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Postgrad Med. 2016;128(2):254-61. doi: 10.1080/00325481.2016.1134023. Epub 2016 Jan 6.

Reviewing risks and benefits of low-dose computed tomography screening for lung cancer.

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a School of Pharmacy , West Virginia University , Morgantown , WV , USA.
b Department of Molecular and Cell Biology , University of Connecticut , Storrs , CT , USA.
c School of Public Health , West Virginia University , Morgantown , WV , USA.


Lung cancer is the third most common cancer among men and women and is one of the leading causes of cancer-related mortality. Diagnosis at an early stage has been suggested crucial for improving survival in individuals at high-risk of lung cancer. One potential facilitator to early diagnosis is low-dose computed tomography (LDCT). The United States Preventive Services Task Force guidelines call for annual LDCT screening for individuals at high-risk of lung cancer. This recommendation was based on the effectiveness of LDCT in early diagnosis of lung cancer, as indicated by the findings from the National Lung Screening Trial conducted in 2011. Although lung cancer accounts for more than a quarter of all cancer deaths in the United States and LDCT screening shows promising results regarding early lung cancer diagnosis, screening for lung cancer remains controversial. There is uncertainty about risks, cost-effectiveness, adequacy of evidence, and application of screening in a clinical setting. This narrative review provides an overview of risks and benefits of LDCT screening for lung cancer. Further, this review discusses the potential for implementation of LDCT in clinical setting.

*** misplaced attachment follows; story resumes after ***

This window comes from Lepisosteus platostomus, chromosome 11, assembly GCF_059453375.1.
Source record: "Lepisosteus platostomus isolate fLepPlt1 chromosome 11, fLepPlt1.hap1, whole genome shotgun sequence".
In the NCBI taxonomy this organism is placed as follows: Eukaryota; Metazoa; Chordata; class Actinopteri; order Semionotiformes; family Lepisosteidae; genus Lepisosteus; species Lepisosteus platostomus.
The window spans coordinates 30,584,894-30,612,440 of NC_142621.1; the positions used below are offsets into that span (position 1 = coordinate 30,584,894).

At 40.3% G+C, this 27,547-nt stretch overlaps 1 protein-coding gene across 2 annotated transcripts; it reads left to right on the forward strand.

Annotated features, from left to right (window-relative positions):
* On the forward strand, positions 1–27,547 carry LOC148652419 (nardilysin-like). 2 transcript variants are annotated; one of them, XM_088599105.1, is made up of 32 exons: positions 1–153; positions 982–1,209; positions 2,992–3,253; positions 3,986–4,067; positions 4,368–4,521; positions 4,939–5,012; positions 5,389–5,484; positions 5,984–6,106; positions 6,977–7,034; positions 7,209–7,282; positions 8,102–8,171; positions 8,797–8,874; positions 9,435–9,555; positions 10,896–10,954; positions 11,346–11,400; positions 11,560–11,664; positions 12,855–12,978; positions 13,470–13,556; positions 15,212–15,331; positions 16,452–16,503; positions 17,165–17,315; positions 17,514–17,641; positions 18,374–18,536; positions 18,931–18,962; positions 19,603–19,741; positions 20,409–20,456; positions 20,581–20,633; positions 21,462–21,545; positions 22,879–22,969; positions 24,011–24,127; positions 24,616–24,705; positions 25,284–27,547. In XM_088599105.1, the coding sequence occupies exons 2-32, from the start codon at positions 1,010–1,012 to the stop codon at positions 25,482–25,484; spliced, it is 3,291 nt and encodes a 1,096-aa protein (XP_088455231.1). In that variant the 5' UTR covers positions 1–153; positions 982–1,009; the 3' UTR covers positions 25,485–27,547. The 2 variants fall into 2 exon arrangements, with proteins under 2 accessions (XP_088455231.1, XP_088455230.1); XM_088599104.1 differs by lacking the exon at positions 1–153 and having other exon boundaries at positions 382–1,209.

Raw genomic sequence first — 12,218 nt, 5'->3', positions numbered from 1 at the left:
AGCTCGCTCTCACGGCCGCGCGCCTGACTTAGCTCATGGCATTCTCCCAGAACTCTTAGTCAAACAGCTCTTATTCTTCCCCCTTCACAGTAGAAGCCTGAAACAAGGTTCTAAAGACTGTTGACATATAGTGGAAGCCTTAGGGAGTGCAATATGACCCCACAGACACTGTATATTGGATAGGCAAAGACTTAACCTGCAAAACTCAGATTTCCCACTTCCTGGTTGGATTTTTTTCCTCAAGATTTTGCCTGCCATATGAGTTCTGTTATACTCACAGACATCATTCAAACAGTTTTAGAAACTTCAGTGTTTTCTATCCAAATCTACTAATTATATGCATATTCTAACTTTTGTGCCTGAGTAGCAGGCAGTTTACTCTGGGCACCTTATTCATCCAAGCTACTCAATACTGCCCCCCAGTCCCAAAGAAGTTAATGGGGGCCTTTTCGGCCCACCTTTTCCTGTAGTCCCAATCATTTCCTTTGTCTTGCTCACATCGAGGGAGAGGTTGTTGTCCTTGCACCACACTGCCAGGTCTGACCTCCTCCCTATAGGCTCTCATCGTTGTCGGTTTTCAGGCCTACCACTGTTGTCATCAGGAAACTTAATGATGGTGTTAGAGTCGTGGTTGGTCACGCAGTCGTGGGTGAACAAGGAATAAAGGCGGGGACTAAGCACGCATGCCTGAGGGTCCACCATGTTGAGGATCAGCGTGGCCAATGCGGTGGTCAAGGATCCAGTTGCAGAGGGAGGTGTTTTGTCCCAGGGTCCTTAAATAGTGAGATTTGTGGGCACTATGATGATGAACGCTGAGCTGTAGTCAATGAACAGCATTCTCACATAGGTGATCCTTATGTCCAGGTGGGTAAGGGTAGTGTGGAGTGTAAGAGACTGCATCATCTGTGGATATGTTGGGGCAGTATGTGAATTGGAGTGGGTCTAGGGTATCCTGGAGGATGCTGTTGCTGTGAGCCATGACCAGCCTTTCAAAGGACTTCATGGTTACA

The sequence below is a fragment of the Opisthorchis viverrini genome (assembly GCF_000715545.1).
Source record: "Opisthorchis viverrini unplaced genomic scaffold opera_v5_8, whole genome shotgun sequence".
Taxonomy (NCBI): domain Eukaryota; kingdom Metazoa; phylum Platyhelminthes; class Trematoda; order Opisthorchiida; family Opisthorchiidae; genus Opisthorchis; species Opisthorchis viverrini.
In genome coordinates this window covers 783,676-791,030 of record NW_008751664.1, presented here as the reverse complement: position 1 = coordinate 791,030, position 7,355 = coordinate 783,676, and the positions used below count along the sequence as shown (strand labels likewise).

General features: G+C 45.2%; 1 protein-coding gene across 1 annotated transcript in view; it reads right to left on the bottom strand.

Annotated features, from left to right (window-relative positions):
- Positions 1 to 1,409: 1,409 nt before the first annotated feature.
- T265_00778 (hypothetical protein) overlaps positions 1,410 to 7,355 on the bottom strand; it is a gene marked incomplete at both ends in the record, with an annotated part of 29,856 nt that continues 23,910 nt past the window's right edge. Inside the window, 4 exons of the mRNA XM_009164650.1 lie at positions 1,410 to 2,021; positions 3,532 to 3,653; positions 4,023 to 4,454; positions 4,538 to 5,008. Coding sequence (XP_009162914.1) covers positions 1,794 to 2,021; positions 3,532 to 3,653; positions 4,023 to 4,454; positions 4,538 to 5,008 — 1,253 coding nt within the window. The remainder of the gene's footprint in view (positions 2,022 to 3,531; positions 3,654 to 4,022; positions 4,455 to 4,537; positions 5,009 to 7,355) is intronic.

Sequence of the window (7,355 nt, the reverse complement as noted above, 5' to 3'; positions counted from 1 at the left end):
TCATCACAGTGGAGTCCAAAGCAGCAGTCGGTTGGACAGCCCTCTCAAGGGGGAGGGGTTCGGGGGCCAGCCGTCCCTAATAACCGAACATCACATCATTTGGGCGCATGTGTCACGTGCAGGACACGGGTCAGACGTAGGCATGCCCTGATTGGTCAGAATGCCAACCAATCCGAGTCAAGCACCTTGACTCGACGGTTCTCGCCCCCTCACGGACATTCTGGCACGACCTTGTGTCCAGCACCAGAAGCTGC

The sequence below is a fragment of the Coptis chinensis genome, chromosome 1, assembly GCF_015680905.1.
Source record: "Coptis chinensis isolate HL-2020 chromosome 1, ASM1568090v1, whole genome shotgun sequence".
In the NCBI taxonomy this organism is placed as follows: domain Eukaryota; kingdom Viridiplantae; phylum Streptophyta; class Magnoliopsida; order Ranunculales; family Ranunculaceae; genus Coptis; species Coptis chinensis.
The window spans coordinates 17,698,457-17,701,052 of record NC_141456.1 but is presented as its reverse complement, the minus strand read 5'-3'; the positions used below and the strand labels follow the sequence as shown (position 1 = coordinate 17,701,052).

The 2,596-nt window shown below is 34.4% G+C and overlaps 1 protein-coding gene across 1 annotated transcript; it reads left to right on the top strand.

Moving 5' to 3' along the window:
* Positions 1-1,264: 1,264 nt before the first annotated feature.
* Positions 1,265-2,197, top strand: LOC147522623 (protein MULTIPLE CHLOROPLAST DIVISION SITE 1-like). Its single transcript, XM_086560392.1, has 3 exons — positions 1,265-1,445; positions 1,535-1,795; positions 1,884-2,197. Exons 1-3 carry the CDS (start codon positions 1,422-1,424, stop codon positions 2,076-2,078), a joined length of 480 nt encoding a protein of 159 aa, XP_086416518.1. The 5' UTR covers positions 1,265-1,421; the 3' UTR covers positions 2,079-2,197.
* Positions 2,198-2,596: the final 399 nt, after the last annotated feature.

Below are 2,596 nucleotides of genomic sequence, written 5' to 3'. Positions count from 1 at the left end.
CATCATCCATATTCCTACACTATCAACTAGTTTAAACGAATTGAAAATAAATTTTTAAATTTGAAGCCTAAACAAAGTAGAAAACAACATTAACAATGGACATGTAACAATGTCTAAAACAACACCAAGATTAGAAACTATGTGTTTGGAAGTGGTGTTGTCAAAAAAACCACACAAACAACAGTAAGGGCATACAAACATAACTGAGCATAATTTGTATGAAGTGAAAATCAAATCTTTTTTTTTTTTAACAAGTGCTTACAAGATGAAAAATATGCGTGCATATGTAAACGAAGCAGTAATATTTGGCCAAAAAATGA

Benefits; Low-dose computed tomography; Lung cancer; Risks; Screening

[Indexed for MEDLINE]

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